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Supreme Court declines to hear case of disputed Campbell County commission; Painter is on ballot

By Jack Brammer
NKyTribune reporter
The Kentucky Supreme Court decided Thursday not to review legal action in a disputed race for Campbell County commissioner.

The decision is a victory for Brian Painter to be the Republican nominee for Campbell County commissioner in the Nov. 8 general election. He will face Democrat Melissa Whalen, a lawyer from Fort Thomas.
David Fischer had requested the state’s highest court to review the Kentucky Court of Appeals decision that said Painter, not Fischer, is entitled to be the GOP nominee in the race.
“Mr. Fischer and I are very disappointed that the Supreme Court did not take up the case and reverse the Kentucky Court of Appeals decision,” said Fischer’s attorney, Steve Megerle of Covington.

David Fischer and Brian Painter

Painter’s attorney, Carol Schureck Pettit of Pewee Valley, has not returned phone calls seeking comment about the case.

On June 27, a special judge in Campbell Circuit Court – Charles Cunningham Jr. of Jefferson County – ruled that Painter, a longtime incumbent commissioner of Campbell County from Alexandria, should not be on the November ballot because he had violated campaign laws in the May Republican primary election.

The appellate court unanimously disagreed in late August and said Painter should be the nominee.

That led to Fischer’s request for the Supreme Court to review the case. Fischer is a Fort Thomas businessman and vice chair of the Campbell County Republican Party.

Fischer lost to Painter by 106 votes in the primary.

Fischer had sued Painter May 27 for allegedly illegally campaigning in the May primary election. Fischer asked the court to void the election and declare him the winner.

Painter denied the allegations and asked that the suit be dismissed.

The lawsuit contended that Painter illegally campaigned for himself and others at least six different times inside the board of elections during training sessions for poll workers.

The suit noted that state election law requires all poll workers to be trained by the county clerk and county attorney and candidates are prohibited from being within 100 feet of a polling place during voting or from campaigning or placing campaign materials inside a polling place.

It said the training for 158 poll workers for the Campbell County race was held at the Campbell County Administration Building, which houses the county clerk’s office or county board of elections.

While early absentee voting was going on May 2, 3 and 4, the lawsuit said, Painter spoke to, gave campaign literature, and solicited votes from Republican poll workers inside poll worker training area for himself and others. It said the poll workers voted after their election training.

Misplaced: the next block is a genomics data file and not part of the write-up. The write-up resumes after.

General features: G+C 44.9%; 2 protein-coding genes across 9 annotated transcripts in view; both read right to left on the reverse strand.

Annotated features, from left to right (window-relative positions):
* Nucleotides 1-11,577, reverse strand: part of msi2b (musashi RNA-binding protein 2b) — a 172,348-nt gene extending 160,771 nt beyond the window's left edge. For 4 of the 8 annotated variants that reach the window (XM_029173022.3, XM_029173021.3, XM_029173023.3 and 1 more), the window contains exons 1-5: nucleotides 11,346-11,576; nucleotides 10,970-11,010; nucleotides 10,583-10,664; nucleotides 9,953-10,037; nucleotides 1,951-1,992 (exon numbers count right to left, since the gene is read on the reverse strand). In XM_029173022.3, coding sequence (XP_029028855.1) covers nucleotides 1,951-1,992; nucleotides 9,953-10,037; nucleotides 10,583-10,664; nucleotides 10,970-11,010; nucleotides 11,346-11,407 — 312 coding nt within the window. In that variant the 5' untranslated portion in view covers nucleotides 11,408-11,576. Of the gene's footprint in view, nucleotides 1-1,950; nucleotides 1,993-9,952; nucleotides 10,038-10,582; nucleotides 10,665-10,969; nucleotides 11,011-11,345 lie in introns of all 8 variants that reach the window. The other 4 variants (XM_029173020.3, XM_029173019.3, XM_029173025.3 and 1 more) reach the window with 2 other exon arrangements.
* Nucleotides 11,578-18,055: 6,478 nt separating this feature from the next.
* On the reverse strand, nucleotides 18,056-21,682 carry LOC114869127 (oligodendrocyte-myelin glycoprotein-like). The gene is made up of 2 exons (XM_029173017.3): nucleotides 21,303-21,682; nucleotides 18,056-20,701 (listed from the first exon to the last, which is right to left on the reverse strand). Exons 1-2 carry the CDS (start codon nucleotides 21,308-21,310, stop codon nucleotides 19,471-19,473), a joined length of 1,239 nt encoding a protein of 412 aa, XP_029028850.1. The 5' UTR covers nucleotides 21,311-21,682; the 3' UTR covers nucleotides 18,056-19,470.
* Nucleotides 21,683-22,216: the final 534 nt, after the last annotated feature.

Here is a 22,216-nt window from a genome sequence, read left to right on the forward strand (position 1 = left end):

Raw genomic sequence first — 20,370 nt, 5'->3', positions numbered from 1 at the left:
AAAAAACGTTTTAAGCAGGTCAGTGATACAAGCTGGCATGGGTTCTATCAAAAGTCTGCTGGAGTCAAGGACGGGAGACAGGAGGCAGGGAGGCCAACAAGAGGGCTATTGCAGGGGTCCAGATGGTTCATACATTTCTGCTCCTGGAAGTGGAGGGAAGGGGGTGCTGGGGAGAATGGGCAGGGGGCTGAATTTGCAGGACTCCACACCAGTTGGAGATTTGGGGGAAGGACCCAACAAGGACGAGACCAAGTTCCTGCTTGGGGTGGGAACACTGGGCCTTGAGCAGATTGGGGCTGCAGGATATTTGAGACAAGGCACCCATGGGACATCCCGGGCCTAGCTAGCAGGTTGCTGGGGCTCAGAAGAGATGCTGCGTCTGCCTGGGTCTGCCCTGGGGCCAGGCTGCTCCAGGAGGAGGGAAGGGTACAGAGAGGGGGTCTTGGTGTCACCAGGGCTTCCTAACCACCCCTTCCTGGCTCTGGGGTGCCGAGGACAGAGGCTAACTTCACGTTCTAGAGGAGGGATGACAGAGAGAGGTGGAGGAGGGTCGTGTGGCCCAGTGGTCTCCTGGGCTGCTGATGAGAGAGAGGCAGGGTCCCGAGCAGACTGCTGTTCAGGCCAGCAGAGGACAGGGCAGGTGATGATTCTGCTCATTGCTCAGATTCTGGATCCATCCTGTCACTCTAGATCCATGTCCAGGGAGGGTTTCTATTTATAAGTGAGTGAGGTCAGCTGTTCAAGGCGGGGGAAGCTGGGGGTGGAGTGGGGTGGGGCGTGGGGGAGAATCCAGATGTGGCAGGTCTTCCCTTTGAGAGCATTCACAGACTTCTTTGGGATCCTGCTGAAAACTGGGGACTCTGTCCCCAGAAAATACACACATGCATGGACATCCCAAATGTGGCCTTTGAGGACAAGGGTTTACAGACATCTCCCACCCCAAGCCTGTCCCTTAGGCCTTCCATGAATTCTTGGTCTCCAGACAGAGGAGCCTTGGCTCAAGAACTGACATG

But the Court of Appeals said it could not determine how many votes changed because of a particular violation of the election laws and it would not overturn the election results.

Fischer also claimed in his Supreme Court filings that Campbell County Clerk James Luersen and his fellow election officials violated their oath to administer fair elections by allowing the solicitation of votes during poll worker training sessions in May.

Luersen’s attorney, Jeff Mando of Covington, said Thursday in an email, “Jim Luersen and the Board of Elections are pleased that justice was served and that 4,180 Campbell county citizens who exercised their civic duty will have their votes counted.

“My clients felt it was extremely important that they advocate for those citizens to prevent their disenfranchisement. With today’s ruling, the Supreme Court wisely recognized that the technical violation that occurred on May 4 did not threaten the integrity of the election results in Campbell County.”

Megerle, Fischer’s attorney, said he is hopeful “that this type of conduct will never happen again and will shed light on the fact that election procedures in Campbell County need a complete overhaul.”

Megerle said he did not know the status of state Attorney General Daniel Cameron’s investigation of electioneering in the May primary election for Campbell County commissioner.

Cameron has declined to comment on it.

In Thursday’s Supreme Court decision not to review the case, Justice Michelle Keller recused herself from hearing the case, noting that she had represented Whalen, the Democratic nominee, in a civil matter about 20 years ago while she was practicing law.

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